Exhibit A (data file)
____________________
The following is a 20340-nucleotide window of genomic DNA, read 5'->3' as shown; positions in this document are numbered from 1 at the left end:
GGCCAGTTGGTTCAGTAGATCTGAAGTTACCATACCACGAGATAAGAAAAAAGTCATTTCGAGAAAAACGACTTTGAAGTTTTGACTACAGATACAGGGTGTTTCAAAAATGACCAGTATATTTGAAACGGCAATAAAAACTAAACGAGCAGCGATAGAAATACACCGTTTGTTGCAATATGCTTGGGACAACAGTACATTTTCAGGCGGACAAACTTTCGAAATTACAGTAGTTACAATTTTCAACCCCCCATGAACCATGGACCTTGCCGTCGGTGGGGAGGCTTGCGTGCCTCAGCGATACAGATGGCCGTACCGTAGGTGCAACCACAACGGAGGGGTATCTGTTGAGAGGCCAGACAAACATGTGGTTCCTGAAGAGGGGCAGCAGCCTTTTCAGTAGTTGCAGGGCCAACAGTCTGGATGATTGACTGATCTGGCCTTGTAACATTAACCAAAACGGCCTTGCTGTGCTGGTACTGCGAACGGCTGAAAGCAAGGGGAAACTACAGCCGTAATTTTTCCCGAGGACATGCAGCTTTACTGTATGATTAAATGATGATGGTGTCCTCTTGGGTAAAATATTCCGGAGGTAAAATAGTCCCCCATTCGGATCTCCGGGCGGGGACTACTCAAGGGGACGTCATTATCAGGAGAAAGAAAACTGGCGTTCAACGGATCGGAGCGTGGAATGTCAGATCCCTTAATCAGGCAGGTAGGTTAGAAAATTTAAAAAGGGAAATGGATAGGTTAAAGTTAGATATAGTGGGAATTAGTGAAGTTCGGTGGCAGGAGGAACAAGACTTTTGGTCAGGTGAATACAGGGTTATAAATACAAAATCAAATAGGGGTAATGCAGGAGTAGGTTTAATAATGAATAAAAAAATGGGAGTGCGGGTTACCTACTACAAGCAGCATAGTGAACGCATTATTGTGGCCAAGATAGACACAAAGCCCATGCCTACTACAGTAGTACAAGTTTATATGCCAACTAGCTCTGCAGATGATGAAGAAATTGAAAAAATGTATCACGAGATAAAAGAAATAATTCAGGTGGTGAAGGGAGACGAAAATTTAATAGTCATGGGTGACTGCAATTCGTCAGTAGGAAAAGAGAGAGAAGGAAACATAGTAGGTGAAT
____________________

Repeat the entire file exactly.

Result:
The following is a 20340-nucleotide window of genomic DNA, read 5'->3' as shown; positions in this document are numbered from 1 at the left end:
GGCCAGTTGGTTCAGTAGATCTGAAGTTACCATACCACGAGATAAGAAAAAAGTCATTTCGAGAAAAACGACTTTGAAGTTTTGACTACAGATACAGGGTGTTTCAAAAATGACCAGTATATTTGAAACGGCAATAAAAACTAAACGAGCAGCGATAGAAATACACCGTTTGTTGCAATATGCTTGGGACAACAGTACATTTTCAGGCGGACAAACTTTCGAAATTACAGTAGTTACAATTTTCAACCCCCCATGAACCATGGACCTTGCCGTCGGTGGGGAGGCTTGCGTGCCTCAGCGATACAGATGGCCGTACCGTAGGTGCAACCACAACGGAGGGGTATCTGTTGAGAGGCCAGACAAACATGTGGTTCCTGAAGAGGGGCAGCAGCCTTTTCAGTAGTTGCAGGGCCAACAGTCTGGATGATTGACTGATCTGGCCTTGTAACATTAACCAAAACGGCCTTGCTGTGCTGGTACTGCGAACGGCTGAAAGCAAGGGGAAACTACAGCCGTAATTTTTCCCGAGGACATGCAGCTTTACTGTATGATTAAATGATGATGGTGTCCTCTTGGGTAAAATATTCCGGAGGTAAAATAGTCCCCCATTCGGATCTCCGGGCGGGGACTACTCAAGGGGACGTCATTATCAGGAGAAAGAAAACTGGCGTTCAACGGATCGGAGCGTGGAATGTCAGATCCCTTAATCAGGCAGGTAGGTTAGAAAATTTAAAAAGGGAAATGGATAGGTTAAAGTTAGATATAGTGGGAATTAGTGAAGTTCGGTGGCAGGAGGAACAAGACTTTTGGTCAGGTGAATACAGGGTTATAAATACAAAATCAAATAGGGGTAATGCAGGAGTAGGTTTAATAATGAATAAAAAAATGGGAGTGCGGGTTACCTACTACAAGCAGCATAGTGAACGCATTATTGTGGCCAAGATAGACACAAAGCCCATGCCTACTACAGTAGTACAAGTTTATATGCCAACTAGCTCTGCAGATGATGAAGAAATTGAAAAAATGTATCACGAGATAAAAGAAATAATTCAGGTGGTGAAGGGAGACGAAAATTTAATAGTCATGGGTGACTGCAATTCGTCAGTAGGAAAAGAGAGAGAAGGAAACATAGTAGGTGAAT